Through its due diligence practices, Hy-Vee is contributing to more transparent seafood supply chains, greater accountability, and a healthier ocean for fish and people. Hy-Vee’s work provides an example of what dedicated businesses can accomplish when choosing to be proactive about assessing and mitigating supply chain risks.

Pure. Fresh. Wild.

Prince William Sound, located in the North Pacific Ocean, is like no other place in the world. Surrounded by spectacular glaciers and mountains, and shielded from the open ocean by barrier islands, this unspoiled sound on Alaska’s south-central coast is home to a vast variety of wildlife. Salmon thrive in these nutrient rich waters. To preserve the sound’s rich biodiversity, the fishery upholds the highest standards of quality and sustainability, treating each fish with the utmost care.

The fisherman are committed to preserving the rich, natural legacy of Prince William Sound, handling every fish with care and employing artisan-harvesting practices honed over generations. They are independent fishermen who set out on small one and two man boats to catch salmon using time tested gill-nets. Each salmon is handled minimally, delivered quickly, and inspected individually to guarantee excellence.

Prince William Sound Alaskan salmon’s rich flavor, dense texture, and vibrant color comes from the world’s richest waters that they thrive in. High in omega-3 fatty acids, wild Alaskan salmon is known for its incredible health benefits and delicious taste. Best of all, Prince William Sound Sockeye salmon are harvested sustainably and processed in small batches, so you know you are doing good while getting the best.

Your choice matters. When you purchase Prince William Sound sockeye salmon, you are making a good choice for your family and the planet. Sustainability is not a recent trend in Alaska. In 1956 the framers of the Alaska Constitution recognized the importance of protecting Alaska’s abundant natural resources. Article 8 of the Constitution states that “fish…be utilized, developed, and maintained on the sustained yield principle.” This dedication to sustainable management has resulted in an ever-replenishing supply of wild salmon for generations to come. This is why all Alaska Sockeye Salmon is proudly labeled with Hy-Vee’s Responsible Choice logo.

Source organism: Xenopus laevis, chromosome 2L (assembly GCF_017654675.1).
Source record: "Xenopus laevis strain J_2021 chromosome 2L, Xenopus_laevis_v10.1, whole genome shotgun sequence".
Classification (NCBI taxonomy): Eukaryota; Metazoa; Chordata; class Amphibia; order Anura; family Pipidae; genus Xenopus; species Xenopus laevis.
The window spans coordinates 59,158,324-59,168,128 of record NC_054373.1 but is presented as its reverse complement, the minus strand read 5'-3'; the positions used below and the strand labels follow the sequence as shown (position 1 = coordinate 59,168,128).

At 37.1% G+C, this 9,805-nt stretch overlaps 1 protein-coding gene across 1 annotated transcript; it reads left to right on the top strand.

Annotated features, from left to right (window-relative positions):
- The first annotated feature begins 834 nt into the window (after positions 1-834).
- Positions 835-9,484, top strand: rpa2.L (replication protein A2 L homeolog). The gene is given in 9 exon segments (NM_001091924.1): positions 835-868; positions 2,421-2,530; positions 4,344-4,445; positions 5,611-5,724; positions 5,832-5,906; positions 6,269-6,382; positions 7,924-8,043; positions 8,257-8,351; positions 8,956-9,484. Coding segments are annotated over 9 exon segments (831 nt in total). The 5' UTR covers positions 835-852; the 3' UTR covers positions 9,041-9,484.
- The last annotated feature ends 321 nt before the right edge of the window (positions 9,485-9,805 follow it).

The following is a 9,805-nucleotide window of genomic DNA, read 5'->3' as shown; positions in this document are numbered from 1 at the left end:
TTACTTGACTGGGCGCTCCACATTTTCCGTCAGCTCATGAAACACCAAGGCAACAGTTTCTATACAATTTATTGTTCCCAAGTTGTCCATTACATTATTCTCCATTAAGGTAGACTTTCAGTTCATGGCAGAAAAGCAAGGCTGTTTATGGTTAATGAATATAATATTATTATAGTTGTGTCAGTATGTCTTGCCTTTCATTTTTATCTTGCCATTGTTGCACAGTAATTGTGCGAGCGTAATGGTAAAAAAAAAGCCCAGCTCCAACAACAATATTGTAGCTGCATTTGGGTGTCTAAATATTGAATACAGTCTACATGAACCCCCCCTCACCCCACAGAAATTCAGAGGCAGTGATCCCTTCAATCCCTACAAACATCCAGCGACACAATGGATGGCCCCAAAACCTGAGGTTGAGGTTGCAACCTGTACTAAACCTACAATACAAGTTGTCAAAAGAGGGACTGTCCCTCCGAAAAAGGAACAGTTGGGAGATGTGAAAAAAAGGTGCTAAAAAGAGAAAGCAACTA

From Pristine Waters to Making Mouths Water

Nestled in the scenic Snake River Canyon of Buhl, Idaho, is one of largest state-of-the-art trout farms in the United States. Clear Springs Foods Rainbow Trout are raised in concrete raceways fed by natural flowing spring water. This fuels an optimal environment to deliver a consistent supply of a sustainable superfood.

Clear Springs Foods’ values and vision towards sustainability and the environment truly show in the quality of the trout they deliver each week. The company is employee-owned and the leading producer of quality rainbow trout. Hy-Vee is proud to be a longtime partner with Clear Springs Foods and to feature their rainbow trout in our fresh seafood cases. Due to their responsible farming practices and dedication to sustainability, we proudly label Clear Spring Trout with our Hy-Vee Responsible Choice brand.

Clear Springs Rainbow Trout is an excellent source of lean protein that contains both DHA and EPA omega-3 fatty acids. One 4-ounce serving of rainbow trout will provide the recommended 250 mg per day of omega-3s.

 

 

How to grill rainbow trout on a cedar plank:

Responsible Choice Wild Alaska Pollock

Wild-caught Alaskan Pollock hail from the icy waters of Alaska, and its lean, snowy-white meat, delicate texture and mild flavor make it an extremely versatile and healthy seafood choice.

It’s high in protein and a great source of omega-3s – which both benefit health. From source to plate, Responsible Choice Wild Alaska Pollock is one of the most abundant and sustainable species on the planet.

Participating Hy-Vee stores will be sampling Wild Alaskan Pollock Trident Cuts this week: Friday, May 3 from 3-7 p.m. and Saturday May 4 from 11 a.m. until 2 p.m.